Keep­ing cul­ture

Scot­fest show­cases kilts, bag­pipes, feats of strength

Tulsa World - - Metro&region - By reece ris­tau the at­ten­dees had strong fa­mil­ial to Scot­land's his­tory. Daniel

BRO­KEN AR­ROW — Vi­brant kilts, bag­pipe tunes and Scot­tish feats of strength were on dis­play this week­end at Scot­fest 2018.

About 25,000 peo­ple were ex­pected to at­tend the three-day fes­ti­val that be­gan Fri­day at Bro­ken Ar­row Events Park and ends Sun­day. The fes­ti­val in­cluded 20 bands, 150 ath­letes com­pet­ing in tra­di­tional Scot­tish sports and about 100 dancers.

Many of ties

My­ers, 56, has closely traced the her­itage of his fam­ily, who trav­eled from Scot­land to Ire­land in 1605 and then from Ire­land to the United States in 1856, a time when many Protes­tants were mi­grat­ing.

My­ers, of Bro­ken Ar­row, who was decked out in a bright green T-shirt that said “Ire­land,” a dark green plaid kilt and dark green tights, said he has at­tended Scot­fest for nearly 30 years.

“I just come to lis­ten mu­sic,” he said.

That mu­sic — mainly the bleat­ing of bag­pipes — could be heard through­out the fes­ti­val. Dal­las-based Metro­plex United Pipe Band trav­eled up for the event, play­ing “Scot­land the Brave” and “Auld Lang Syne,” among other tra­di­tional Scot­tish melodies.

Matt Willis, pipe ma­jor for Metro­plex, said the group, which was formed in 2013, trav­els to states sur­round­ing Texas to pro­mote Scot­tish her­itage and cul­ture.

“It's im­por­tant to pre­serve cul­ture, and that's re­ally the driv­ing force be­hind why we do this,” Willis said.

Other bag­pipe groups, in­clud­ing Tulsa Po­lice Pipes & Drums, were also there.

Scot­fest held a com­pe­ti­tion for High­land danc­ing, in which par­tic­i­pants dance on the balls of their feet, kick their legs out and per­form other tech­ni­cal leg­work. The style was de­vel­oped in the Scot­tish High­lands in the 1800s.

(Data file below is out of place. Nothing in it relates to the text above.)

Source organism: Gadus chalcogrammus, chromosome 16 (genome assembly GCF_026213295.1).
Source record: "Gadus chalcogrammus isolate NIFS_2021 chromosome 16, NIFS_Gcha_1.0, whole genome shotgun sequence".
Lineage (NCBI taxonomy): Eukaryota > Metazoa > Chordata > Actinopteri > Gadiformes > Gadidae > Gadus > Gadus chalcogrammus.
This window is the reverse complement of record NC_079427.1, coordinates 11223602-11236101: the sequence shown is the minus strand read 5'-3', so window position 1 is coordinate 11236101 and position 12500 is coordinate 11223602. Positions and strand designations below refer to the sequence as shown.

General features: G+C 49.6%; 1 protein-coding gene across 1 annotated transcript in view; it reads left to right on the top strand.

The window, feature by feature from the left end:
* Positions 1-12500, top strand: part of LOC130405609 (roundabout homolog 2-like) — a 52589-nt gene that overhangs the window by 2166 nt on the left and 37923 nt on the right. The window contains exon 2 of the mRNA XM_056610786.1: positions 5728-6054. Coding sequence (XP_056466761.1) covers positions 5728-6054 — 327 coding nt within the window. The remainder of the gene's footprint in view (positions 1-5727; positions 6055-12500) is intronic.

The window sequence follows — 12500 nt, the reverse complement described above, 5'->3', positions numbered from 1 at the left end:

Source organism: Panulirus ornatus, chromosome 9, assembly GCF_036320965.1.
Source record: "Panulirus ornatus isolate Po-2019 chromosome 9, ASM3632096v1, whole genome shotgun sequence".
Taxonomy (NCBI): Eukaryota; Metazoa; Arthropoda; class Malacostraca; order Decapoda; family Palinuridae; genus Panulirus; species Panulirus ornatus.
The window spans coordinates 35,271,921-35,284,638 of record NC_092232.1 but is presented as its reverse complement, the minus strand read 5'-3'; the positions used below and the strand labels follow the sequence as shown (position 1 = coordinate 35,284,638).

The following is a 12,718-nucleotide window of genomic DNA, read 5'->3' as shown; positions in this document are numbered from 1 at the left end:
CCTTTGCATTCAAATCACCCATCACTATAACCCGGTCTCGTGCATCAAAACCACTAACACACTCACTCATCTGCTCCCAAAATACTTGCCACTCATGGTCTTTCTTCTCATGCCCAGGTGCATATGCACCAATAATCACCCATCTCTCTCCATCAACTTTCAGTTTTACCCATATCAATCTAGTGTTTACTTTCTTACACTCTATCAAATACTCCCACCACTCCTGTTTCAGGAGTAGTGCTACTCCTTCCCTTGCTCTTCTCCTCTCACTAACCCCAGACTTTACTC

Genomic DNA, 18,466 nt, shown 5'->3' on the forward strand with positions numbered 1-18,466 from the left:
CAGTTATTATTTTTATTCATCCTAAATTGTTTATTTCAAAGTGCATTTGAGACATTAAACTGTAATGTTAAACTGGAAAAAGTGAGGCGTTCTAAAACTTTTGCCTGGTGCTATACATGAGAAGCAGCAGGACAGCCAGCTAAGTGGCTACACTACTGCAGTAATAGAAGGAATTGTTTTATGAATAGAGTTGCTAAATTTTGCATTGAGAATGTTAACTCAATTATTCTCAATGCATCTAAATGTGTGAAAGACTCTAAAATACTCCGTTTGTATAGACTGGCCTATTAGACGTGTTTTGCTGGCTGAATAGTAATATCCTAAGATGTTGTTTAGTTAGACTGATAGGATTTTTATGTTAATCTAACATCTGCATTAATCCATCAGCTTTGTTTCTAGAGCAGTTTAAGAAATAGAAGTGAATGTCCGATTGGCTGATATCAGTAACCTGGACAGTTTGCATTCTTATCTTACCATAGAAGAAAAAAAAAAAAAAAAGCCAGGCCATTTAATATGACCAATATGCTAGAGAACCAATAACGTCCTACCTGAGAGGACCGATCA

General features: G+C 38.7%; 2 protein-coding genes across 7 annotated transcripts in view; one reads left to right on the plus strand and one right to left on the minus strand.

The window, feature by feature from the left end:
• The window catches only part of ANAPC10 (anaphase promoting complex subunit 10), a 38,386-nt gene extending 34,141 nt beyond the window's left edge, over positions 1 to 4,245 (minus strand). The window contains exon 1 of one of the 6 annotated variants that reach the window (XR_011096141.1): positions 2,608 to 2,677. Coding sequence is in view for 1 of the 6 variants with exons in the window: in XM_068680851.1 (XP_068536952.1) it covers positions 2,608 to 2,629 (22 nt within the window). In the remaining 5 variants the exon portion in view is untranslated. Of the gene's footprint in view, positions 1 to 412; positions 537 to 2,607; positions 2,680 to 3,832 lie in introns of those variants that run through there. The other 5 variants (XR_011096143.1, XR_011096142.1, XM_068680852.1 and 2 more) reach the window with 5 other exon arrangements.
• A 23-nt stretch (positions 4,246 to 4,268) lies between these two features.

Emma Kar­ren, 14, trav­eled from Is­saquah, Wash­ing­ton, to show off her moves. She said she has been learn­ing High­land danc­ing since she was 5 and prac­tices an hour a day in ad­di­tion to two les­sons a week.

Emma said she en­joys High­land danc­ing's unique style as com­pared to most mod­ern dance styles. “I like how dif­fer­ent it is,” she said.

While some fes­ti­val­go­ers were there sim­ply to en­joy the beer, food and mu­sic, about 150 mus­cled ath­letes came to com­pete in var­i­ous Scot­tish sports. As the sun beat down Satur­day af­ter­noon, a group of women com­peted in the sheaf toss, in which par­tic­i­pants use a pitch­fork to hurl a stuffed burlap bag over a hor­i­zon­tal bar.

Other games in­cluded Scot­tish ham­mer throw weight over the bar.

Many Scot­tish clan as­so­ci­a­tions set up tents at the event to pro­mote Scot­tish her­itage and teach peo­ple about their pos­si­ble fam­ily ties to Scot­land. Lee Shack­elford was there to rep­re­sent Clan Scott, which pro­vides schol­ar­ships for young peo­ple in Scot­tish danc­ing, sports and other ac­tiv­i­ties.

Shack­elford, com­mis­sioner of the clan in Ok­la­homa, said his grand­mother's last name was Scott. The fam­ily has strong Scot­tish ties, though they aren't sure whether they're re­lated to Richard Scott, 10th Duke of Buc­cleuch and the cur­rent largest landowner in Scot­land.

Ei­ther way, Shack­elford he knows his Scot­tish roots run deep.

“I'm ornery and pig­headed,” he joked. “That fits right into the Scots.”


Sgt. Clay As­bill (right) and other mem­bers of the Tulsa Po­lice Pipes and Drums group per­form dur­ing Scot­fest at the Bro­ken Ar­row Events Park on Satur­day.


Ch­eryl Wolfin­ger, an Ok­taha na­tive who lives in At­lanta, com­petes in the open stone event of the High­land games dur­ing Scot­fest at the Bro­ken Ar­row Events Park on Satur­day. She took first place in the event and sec­ond place over­all


Black­smith Chuck Waite shapes a dec­o­ra­tive cross dur­ing Scot­fest in Bro­ken Ar­row on Satur­day. In ad­di­tion to tra­di­tional skills and mu­sic, fes­ti­val­go­ers can find ances­try in­for­ma­tion there.

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